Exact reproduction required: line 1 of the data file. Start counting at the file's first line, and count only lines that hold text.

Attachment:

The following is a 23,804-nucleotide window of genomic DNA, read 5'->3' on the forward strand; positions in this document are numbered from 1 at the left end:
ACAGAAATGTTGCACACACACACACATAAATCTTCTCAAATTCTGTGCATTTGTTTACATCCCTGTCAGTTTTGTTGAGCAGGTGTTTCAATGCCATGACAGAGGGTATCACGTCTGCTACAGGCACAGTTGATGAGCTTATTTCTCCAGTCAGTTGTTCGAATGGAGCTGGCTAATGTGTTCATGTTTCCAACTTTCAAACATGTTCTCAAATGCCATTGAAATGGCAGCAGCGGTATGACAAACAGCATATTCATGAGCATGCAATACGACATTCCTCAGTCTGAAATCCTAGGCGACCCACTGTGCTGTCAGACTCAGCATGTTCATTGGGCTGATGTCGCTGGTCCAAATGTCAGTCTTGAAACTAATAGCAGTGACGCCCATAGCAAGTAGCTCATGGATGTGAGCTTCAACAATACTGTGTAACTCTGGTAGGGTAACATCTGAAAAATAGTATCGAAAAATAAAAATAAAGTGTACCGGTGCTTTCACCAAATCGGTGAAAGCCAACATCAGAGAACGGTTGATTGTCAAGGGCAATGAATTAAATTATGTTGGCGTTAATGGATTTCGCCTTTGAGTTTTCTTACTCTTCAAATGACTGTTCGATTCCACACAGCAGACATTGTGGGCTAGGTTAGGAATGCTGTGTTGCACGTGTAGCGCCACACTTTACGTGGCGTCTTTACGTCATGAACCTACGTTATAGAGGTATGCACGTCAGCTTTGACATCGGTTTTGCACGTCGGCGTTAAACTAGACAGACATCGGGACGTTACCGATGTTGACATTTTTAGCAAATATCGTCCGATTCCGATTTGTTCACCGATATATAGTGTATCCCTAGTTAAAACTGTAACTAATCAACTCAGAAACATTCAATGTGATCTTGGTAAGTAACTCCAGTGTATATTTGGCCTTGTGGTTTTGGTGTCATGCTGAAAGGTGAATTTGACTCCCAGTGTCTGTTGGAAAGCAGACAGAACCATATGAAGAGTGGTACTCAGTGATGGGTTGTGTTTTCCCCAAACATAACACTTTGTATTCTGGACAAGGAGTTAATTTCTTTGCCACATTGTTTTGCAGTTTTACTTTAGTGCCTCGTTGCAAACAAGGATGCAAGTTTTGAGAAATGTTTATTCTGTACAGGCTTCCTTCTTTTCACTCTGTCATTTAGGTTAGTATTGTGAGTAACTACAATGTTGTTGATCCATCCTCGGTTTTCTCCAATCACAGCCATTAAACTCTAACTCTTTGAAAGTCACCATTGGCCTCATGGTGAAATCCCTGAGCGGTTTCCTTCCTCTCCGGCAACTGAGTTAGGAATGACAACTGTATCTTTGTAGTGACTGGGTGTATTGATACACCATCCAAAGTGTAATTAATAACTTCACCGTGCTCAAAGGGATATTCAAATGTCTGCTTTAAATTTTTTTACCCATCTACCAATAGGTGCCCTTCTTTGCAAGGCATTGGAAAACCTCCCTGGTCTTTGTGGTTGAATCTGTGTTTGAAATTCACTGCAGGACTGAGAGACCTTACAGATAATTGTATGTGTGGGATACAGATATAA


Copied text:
The following is a 23,804-nucleotide window of genomic DNA, read 5'->3' on the forward strand; positions in this document are numbered from 1 at the left end: